In Part 2 of our 3 Part series on Future proofing your volunteer program we look at the various ways of finding volunteers, where to promote your volunteer roles and how to make the onboarding process a success.
How and where do I find Volunteers?
Finding the right volunteers can sometimes be challenging but …. never impossible.
Advertise your volunteer roles in as many different places as you can to attract various applicants.
Try some of the strategies below to help you find a volunteer with the perfect fit for the role and for your organisation.
Word of mouth is a great way to recruit volunteers. You may like to consider asking;
Your existing volunteers if they know of anyone suitable or interested in volunteering
Your local networks
Your community partners
Your Corporate Partners.
Peak volunteer bodies such as Volunteering Australia.
Approach your local community college, TAFE or University. Quite often students need a work placement to help them meet the requirements of their studies, so this option is a win for both parties. If the student has an enjoyable time with your organisation they may just come back seeking a longer term role. Incorporating this strategy and investment really does pay off - particularly if you are looking for someone with specific skills eg marketing or IT Support.
Attend events such as Seniors Expos and University Student Expos to promote digital volunteering opportunities.
Recruiting volunteer roles online
Cast your net wide.
Awesome volunteers come from diverse backgrounds with a variety of skills. Tips for advertising and recruiting online include:
Using Social Media which is a great tool for attracting digitally savvy volunteers.
Taking applications throughout the year to boost your volunteer database (which can be as simple as a spreadsheet). You can then reach out to them when an opportunity becomes available.
Remember our tips from Part 1 on describing the volunteer role and what people will get out of it clearly.
Finding a good fit
Take the time to interview your potential volunteer and conduct reference checks, so you know they are the right fit for your organisation. This also helps the volunteer to get to know you and your organisation better.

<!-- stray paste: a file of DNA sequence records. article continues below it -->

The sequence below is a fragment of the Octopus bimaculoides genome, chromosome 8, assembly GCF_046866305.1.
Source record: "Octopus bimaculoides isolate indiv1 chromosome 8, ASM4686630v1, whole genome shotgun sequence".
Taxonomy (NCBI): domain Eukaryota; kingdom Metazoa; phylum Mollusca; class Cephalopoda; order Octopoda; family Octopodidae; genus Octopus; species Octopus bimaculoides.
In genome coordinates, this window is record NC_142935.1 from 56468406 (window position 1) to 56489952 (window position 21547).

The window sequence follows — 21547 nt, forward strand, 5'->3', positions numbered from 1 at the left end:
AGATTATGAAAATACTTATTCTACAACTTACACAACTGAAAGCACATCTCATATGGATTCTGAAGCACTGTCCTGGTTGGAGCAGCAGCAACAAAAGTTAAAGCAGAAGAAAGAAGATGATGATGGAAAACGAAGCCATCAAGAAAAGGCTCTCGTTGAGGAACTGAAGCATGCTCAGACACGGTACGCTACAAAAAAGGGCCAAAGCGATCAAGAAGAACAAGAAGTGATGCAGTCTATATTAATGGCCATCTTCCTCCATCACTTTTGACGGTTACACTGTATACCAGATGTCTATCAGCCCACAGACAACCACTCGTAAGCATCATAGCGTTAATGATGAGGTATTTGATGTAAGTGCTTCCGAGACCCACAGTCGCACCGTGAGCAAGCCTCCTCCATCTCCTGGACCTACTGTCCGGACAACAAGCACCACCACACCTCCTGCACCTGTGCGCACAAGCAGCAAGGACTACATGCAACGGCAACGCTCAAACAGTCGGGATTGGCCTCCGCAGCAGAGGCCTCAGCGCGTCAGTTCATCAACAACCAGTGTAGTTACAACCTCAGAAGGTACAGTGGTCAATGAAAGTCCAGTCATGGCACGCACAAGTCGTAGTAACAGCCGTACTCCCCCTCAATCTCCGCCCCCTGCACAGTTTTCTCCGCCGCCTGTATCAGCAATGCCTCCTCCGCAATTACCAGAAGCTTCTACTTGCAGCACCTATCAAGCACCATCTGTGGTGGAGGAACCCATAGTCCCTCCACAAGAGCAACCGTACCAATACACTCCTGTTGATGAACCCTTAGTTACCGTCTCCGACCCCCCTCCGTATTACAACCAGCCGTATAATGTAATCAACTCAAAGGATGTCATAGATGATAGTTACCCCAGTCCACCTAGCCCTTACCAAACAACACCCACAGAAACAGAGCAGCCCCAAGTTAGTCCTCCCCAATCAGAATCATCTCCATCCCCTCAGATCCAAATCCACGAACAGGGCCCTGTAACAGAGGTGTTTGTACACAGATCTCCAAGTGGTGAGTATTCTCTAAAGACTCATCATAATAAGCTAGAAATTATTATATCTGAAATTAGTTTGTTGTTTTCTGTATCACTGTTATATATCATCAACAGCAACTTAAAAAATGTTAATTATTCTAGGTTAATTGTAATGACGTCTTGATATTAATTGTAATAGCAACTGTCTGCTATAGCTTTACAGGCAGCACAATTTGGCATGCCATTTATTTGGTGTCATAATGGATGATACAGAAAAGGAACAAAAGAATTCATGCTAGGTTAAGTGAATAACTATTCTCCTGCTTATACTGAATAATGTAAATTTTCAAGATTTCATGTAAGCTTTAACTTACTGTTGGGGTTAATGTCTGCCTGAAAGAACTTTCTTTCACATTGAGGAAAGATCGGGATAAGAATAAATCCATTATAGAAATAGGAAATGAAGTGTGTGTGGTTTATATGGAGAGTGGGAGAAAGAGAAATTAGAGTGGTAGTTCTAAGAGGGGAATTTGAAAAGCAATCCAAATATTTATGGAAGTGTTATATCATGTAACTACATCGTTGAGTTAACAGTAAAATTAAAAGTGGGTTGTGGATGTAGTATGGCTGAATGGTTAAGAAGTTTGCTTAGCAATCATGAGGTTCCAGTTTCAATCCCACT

Check out our tips in Part 1 of this series on planning volunteer recruitment, such as creating position descriptions and knowing the steps they will need to take before they start eg police checks. These will help you to decide if the potential volunteer is a good fit for your organisation.
Onboarding your volunteers
Make the process fast and seamless.
Use the volunteers' time wisely right from the outset.
For volunteers with digital skills, consider using an app to allow applicants to submit their documentation quickly and easily. It will paint a positive picture of your organisation and confirms it is a place worth investing in. The bonus for your organisation is that the volunteer can hit the ground running!
Some extra onboarding tips include:
Consider how you interact with your volunteers from the start. Do you adopt a personalised and meaningful approach or is it mostly transactional?
Provide choice and control over how the volunteer may like to work. Make time to discuss how this may happen with your new volunteer.
Offer smaller “opt in” style project work to ease volunteers into the workplace. This allows the volunteer to test if the workplace and type of work is right for them and allows the organisation to ensure they have the “best fit’ volunteer for the role.
Assign tasks that value the volunteers time and the knowledge and skills they hold. This increases the volunteers self confidence and motivation as well as potentially generating a willingness to do more.
Provide the right resources and tools for the volunteer to be successful. As mentioned in Part 1 of this series, you can secure the right tools and resources by thinking creatively on how to use your Be Connected grant funds.
Manage the expectations of the volunteer with one-to-one meetings to discuss their skills, experiences and goals. Hold these regularly to ensure your volunteer remains actively engaged and are achieving what you need them to in the role.
Establish clear boundaries associated with the role from the very beginning. Letting the volunteer know what is expected from the outset is part of setting the ground rules. This will help to make their transition into the organisation much easier and will help you to mitigate any potential risks. This can also help you to manage volunteers if they are working remotely.
Discuss with the volunteer how their digital role impacts the organisation and wider community. Sometimes it might help to use an analogy to explain the impact. A good one to use is the analogy of throwing a pebble into a lake and watching the ripples spread out across the water.
While you are onboarding a new volunteer, set a time to check in with them one-to-one after they have been working in the role for a couple of weeks or month’s time. Having this in your diaries from this point will help to remember to do this important step!
TOP TIP: Increased job satisfaction has a positive impact upon retention rates and overall success of your volunteer program.
Future proofing your volunteer program
This resource is Part 2 of a 3 part series on future proofing your volunteer program for organisations in Good Things Foundation’s national digital inclusion network.
Next in the series: